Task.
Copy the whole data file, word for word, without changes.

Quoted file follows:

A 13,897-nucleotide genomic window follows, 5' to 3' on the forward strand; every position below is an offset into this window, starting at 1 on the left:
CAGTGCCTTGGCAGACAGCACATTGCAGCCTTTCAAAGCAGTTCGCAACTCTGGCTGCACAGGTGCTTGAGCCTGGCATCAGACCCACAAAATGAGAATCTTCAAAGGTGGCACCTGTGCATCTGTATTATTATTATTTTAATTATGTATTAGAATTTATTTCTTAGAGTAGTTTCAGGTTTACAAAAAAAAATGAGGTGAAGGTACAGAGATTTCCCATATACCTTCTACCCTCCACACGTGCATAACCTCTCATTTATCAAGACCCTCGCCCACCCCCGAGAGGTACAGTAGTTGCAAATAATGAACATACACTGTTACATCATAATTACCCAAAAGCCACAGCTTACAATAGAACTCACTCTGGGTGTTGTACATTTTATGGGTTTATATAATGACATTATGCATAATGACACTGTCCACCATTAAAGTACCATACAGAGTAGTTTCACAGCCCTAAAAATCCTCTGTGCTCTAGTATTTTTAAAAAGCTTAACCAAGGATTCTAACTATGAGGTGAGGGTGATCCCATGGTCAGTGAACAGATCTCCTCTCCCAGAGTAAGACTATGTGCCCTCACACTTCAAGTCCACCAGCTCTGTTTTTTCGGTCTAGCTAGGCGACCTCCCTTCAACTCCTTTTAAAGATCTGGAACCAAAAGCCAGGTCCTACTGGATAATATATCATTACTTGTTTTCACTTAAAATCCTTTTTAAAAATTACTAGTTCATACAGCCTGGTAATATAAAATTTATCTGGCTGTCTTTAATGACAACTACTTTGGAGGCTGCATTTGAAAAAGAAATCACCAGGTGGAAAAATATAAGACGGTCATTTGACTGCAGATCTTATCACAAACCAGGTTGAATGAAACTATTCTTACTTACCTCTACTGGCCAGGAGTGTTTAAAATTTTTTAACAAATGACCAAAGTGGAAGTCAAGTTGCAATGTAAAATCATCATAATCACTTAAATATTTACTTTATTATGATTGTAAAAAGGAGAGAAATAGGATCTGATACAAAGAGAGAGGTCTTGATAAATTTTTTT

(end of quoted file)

A 13,897-nucleotide genomic window follows, 5' to 3' on the forward strand; every position below is an offset into this window, starting at 1 on the left:
CAGTGCCTTGGCAGACAGCACATTGCAGCCTTTCAAAGCAGTTCGCAACTCTGGCTGCACAGGTGCTTGAGCCTGGCATCAGACCCACAAAATGAGAATCTTCAAAGGTGGCACCTGTGCATCTGTATTATTATTATTTTAATTATGTATTAGAATTTATTTCTTAGAGTAGTTTCAGGTTTACAAAAAAAAATGAGGTGAAGGTACAGAGATTTCCCATATACCTTCTACCCTCCACACGTGCATAACCTCTCATTTATCAAGACCCTCGCCCACCCCCGAGAGGTACAGTAGTTGCAAATAATGAACATACACTGTTACATCATAATTACCCAAAAGCCACAGCTTACAATAGAACTCACTCTGGGTGTTGTACATTTTATGGGTTTATATAATGACATTATGCATAATGACACTGTCCACCATTAAAGTACCATACAGAGTAGTTTCACAGCCCTAAAAATCCTCTGTGCTCTAGTATTTTTAAAAAGCTTAACCAAGGATTCTAACTATGAGGTGAGGGTGATCCCATGGTCAGTGAACAGATCTCCTCTCCCAGAGTAAGACTATGTGCCCTCACACTTCAAGTCCACCAGCTCTGTTTTTTCGGTCTAGCTAGGCGACCTCCCTTCAACTCCTTTTAAAGATCTGGAACCAAAAGCCAGGTCCTACTGGATAATATATCATTACTTGTTTTCACTTAAAATCCTTTTTAAAAATTACTAGTTCATACAGCCTGGTAATATAAAATTTATCTGGCTGTCTTTAATGACAACTACTTTGGAGGCTGCATTTGAAAAAGAAATCACCAGGTGGAAAAATATAAGACGGTCATTTGACTGCAGATCTTATCACAAACCAGGTTGAATGAAACTATTCTTACTTACCTCTACTGGCCAGGAGTGTTTAAAATTTTTTAACAAATGACCAAAGTGGAAGTCAAGTTGCAATGTAAAATCATCATAATCACTTAAATATTTACTTTATTATGATTGTAAAAAGGAGAGAAATAGGATCTGATACAAAGAGAGAGGTCTTGATAAATTTTTTT